Food problems are exacerbated by the ongoing conflict in Ambazonia, where the English-speaking population advocates for self-determination. More than three million people are on the brink of famine, which is more than 10% of the population. The situation is particularly critical in the northwest and southwest regions, as well as in the Adamawa region. In 2022, inflation reached a historic level of 6.3%, compared to 2.3% in 2021, mainly due to a 12% increase in food prices. In 2022, subsidies for petroleum products for farmers cost the Cameroonian government approximately 775 billion African CFA francs, compared to 120 billion in 2021.
In December 2022, President Emmerson Mnangagwa stated that the country would not need to import food in the coming year. However, as of August 2023, several regions of Zimbabwe were in a food risk zone, especially in the provinces of Manicaland, northern Matabeleland, and western Mashonaland.
East Africa was among the regions most affected by the food crisis. The food situation exacerbated existing problems caused by security instability, economic stagnation due to the pandemic, and unfavorable climatic conditions such as droughts and locust invasions, which destroyed the crops of local farmers.
East Africa is also entirely dependent on fertilizer exports, the rising prices of which are reflected in the increased cost of local products. On average, prices in the region have risen by 23%.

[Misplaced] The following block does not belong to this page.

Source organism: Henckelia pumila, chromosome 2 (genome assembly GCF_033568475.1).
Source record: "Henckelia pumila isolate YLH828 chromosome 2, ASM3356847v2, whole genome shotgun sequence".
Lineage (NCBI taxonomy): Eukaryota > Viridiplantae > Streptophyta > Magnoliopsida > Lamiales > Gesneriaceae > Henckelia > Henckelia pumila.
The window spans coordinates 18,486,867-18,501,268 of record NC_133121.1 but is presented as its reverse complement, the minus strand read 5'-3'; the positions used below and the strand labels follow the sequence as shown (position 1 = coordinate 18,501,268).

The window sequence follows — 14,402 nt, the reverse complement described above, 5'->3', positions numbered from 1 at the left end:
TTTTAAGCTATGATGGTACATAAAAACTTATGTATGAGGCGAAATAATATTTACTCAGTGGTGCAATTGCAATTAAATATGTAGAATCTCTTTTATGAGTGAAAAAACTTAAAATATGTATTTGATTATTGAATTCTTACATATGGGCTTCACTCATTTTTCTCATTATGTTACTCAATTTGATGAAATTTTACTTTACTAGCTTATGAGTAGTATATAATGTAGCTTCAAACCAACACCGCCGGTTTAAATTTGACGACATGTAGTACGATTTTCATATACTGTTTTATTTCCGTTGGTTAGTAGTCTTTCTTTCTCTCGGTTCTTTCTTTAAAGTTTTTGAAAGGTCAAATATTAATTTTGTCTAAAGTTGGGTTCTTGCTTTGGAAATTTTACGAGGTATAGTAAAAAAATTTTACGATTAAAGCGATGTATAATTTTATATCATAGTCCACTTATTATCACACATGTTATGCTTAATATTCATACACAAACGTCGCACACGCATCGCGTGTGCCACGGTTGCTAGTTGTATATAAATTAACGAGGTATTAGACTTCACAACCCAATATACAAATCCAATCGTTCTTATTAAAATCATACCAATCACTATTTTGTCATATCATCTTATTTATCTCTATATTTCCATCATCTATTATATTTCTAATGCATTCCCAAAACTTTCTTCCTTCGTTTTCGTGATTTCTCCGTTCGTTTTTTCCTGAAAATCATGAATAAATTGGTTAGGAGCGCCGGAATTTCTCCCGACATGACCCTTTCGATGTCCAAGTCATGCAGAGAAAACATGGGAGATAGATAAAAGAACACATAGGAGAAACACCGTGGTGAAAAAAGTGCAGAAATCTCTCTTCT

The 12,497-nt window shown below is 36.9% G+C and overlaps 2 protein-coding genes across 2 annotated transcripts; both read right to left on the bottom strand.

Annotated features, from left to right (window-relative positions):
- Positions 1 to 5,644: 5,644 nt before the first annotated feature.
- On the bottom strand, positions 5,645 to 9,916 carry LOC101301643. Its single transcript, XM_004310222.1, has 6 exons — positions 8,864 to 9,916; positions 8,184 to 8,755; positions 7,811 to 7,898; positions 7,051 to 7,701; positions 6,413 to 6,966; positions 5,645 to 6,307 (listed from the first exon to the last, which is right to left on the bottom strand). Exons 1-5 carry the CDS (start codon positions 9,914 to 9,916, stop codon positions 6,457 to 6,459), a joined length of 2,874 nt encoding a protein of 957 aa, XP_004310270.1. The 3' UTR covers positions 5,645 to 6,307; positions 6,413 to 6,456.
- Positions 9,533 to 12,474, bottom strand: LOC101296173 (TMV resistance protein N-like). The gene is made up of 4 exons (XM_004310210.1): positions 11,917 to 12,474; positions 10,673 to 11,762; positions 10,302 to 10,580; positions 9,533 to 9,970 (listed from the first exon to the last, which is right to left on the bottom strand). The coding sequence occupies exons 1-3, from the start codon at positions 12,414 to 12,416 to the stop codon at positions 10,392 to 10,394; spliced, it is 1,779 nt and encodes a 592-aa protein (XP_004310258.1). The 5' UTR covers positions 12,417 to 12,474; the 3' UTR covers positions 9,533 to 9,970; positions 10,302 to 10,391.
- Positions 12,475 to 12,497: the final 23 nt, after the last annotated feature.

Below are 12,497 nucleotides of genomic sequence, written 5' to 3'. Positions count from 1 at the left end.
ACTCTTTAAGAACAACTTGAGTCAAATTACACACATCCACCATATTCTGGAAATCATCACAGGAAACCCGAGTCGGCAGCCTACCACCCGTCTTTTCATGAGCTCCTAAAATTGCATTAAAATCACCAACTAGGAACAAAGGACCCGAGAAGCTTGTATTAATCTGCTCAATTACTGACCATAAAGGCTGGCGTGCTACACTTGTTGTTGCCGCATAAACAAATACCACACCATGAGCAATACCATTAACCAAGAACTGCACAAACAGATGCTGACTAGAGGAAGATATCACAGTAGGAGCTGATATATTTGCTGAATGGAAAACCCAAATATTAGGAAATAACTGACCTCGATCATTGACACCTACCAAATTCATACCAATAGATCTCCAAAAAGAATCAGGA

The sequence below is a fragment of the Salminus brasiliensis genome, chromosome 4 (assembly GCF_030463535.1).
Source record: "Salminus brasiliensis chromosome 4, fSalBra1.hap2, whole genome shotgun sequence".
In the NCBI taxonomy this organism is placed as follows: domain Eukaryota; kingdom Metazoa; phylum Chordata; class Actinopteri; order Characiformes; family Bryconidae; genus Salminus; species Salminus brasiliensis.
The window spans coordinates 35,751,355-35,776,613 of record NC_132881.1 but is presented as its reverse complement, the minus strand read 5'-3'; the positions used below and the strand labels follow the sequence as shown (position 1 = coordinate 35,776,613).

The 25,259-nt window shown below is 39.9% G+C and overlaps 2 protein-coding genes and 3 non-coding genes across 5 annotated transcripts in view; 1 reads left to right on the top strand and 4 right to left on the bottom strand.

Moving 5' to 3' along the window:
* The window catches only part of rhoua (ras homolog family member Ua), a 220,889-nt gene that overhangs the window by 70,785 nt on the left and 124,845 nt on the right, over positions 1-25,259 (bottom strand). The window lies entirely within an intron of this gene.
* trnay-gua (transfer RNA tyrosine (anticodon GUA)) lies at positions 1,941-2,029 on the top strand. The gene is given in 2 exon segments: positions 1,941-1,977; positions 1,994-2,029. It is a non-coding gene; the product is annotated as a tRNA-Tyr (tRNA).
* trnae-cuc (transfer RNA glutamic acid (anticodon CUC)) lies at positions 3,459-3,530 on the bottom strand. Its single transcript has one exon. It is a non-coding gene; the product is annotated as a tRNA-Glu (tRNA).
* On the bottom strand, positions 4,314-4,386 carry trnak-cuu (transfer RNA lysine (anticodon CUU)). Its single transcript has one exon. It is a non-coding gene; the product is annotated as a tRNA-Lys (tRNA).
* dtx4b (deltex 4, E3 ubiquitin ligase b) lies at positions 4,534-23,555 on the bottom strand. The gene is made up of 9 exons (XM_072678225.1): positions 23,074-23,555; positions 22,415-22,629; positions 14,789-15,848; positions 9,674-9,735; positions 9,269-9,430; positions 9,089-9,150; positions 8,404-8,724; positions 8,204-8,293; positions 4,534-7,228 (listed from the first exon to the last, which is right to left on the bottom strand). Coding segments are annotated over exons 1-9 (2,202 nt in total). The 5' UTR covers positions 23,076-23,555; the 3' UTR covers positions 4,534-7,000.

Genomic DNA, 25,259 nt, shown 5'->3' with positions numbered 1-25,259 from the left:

According to the World Food Programme (WFP), the Horn of Africa was the most affected zone by grain supply disruptions caused by war. Somalia bought 92% of its grain from Russia and Ukraine combined, Ethiopia 40%, and Eritrea 37%. The situation in Somalia remains the most critical in the last 20 years, marked by rising prices of food, fuel, and fertilizers, along with security challenges, weak economic development, and unfavorable climatic conditions.
Food basket prices have risen by 49%, with children being the most vulnerable. International aid and free grain from Ukraine do not fully resolve the situation. Ethiopia is recovering from the economic consequences of the civil war (2020-2022), including slowed economic growth, inflation, and decreased currency reserves. The rising prices of fertilizers, food, and fuel exert additional pressure on the economy.
The most affected sectors in Ethiopia are services (due to fuel price increases), industry, and agriculture (fertilizers and fuel). The decline in services and agriculture, two crucial sectors, leads to a drop in GDP and an increase in unemployment.
For Djibouti, the main consequences include slowed economic growth, increased inflation, and external debt due to rising prices of food and fuel.
Due to the food crisis, the number of people on the brink of starvation in Kenya increased to 3.5 million. The critical issue for Kenya is the export of fertilizers, the prices of which have risen by 70%, potentially leading to a reduction in the number of farms. The government has tried to address the issues by distributing fertilizers to farmers at a low cost and providing free food distribution.
Kenya also exported grain and oil from Ukraine and Russia – 30-50% and 45%, respectively. The shortage of these products resulted in the increase of wheat prices from 168 to 202 Kenyan shillings.